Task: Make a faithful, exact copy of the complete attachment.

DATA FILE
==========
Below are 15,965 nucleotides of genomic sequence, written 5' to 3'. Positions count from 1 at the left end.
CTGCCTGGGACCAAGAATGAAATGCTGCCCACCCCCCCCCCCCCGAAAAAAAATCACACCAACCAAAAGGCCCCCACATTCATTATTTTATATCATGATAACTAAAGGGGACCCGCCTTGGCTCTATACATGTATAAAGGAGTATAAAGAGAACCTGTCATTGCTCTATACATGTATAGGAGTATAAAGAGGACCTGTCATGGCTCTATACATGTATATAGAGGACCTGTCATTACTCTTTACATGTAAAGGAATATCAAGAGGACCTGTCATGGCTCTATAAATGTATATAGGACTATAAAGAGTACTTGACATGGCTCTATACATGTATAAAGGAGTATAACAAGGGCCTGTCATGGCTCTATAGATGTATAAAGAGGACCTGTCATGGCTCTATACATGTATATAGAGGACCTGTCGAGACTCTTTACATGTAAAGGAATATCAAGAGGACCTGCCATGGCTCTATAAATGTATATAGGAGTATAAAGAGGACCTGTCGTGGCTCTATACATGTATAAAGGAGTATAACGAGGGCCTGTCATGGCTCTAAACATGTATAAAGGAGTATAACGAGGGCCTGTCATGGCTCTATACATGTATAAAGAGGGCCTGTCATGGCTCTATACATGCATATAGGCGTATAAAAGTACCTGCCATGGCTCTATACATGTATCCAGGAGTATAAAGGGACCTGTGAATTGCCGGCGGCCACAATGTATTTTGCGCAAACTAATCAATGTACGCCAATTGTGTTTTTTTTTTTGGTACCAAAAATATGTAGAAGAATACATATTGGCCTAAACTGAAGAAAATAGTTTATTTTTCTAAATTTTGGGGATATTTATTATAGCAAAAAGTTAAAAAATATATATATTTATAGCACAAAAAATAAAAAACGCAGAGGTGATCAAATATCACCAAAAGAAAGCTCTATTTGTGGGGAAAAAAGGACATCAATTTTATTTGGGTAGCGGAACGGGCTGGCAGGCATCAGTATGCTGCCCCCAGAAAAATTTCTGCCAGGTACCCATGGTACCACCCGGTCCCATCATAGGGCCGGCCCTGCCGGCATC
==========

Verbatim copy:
Below are 15,965 nucleotides of genomic sequence, written 5' to 3'. Positions count from 1 at the left end.
CTGCCTGGGACCAAGAATGAAATGCTGCCCACCCCCCCCCCCCCGAAAAAAAATCACACCAACCAAAAGGCCCCCACATTCATTATTTTATATCATGATAACTAAAGGGGACCCGCCTTGGCTCTATACATGTATAAAGGAGTATAAAGAGAACCTGTCATTGCTCTATACATGTATAGGAGTATAAAGAGGACCTGTCATGGCTCTATACATGTATATAGAGGACCTGTCATTACTCTTTACATGTAAAGGAATATCAAGAGGACCTGTCATGGCTCTATAAATGTATATAGGACTATAAAGAGTACTTGACATGGCTCTATACATGTATAAAGGAGTATAACAAGGGCCTGTCATGGCTCTATAGATGTATAAAGAGGACCTGTCATGGCTCTATACATGTATATAGAGGACCTGTCGAGACTCTTTACATGTAAAGGAATATCAAGAGGACCTGCCATGGCTCTATAAATGTATATAGGAGTATAAAGAGGACCTGTCGTGGCTCTATACATGTATAAAGGAGTATAACGAGGGCCTGTCATGGCTCTAAACATGTATAAAGGAGTATAACGAGGGCCTGTCATGGCTCTATACATGTATAAAGAGGGCCTGTCATGGCTCTATACATGCATATAGGCGTATAAAAGTACCTGCCATGGCTCTATACATGTATCCAGGAGTATAAAGGGACCTGTGAATTGCCGGCGGCCACAATGTATTTTGCGCAAACTAATCAATGTACGCCAATTGTGTTTTTTTTTTTGGTACCAAAAATATGTAGAAGAATACATATTGGCCTAAACTGAAGAAAATAGTTTATTTTTCTAAATTTTGGGGATATTTATTATAGCAAAAAGTTAAAAAATATATATATTTATAGCACAAAAAATAAAAAACGCAGAGGTGATCAAATATCACCAAAAGAAAGCTCTATTTGTGGGGAAAAAAGGACATCAATTTTATTTGGGTAGCGGAACGGGCTGGCAGGCATCAGTATGCTGCCCCCAGAAAAATTTCTGCCAGGTACCCATGGTACCACCCGGTCCCATCATAGGGCCGGCCCTGCCGGCATC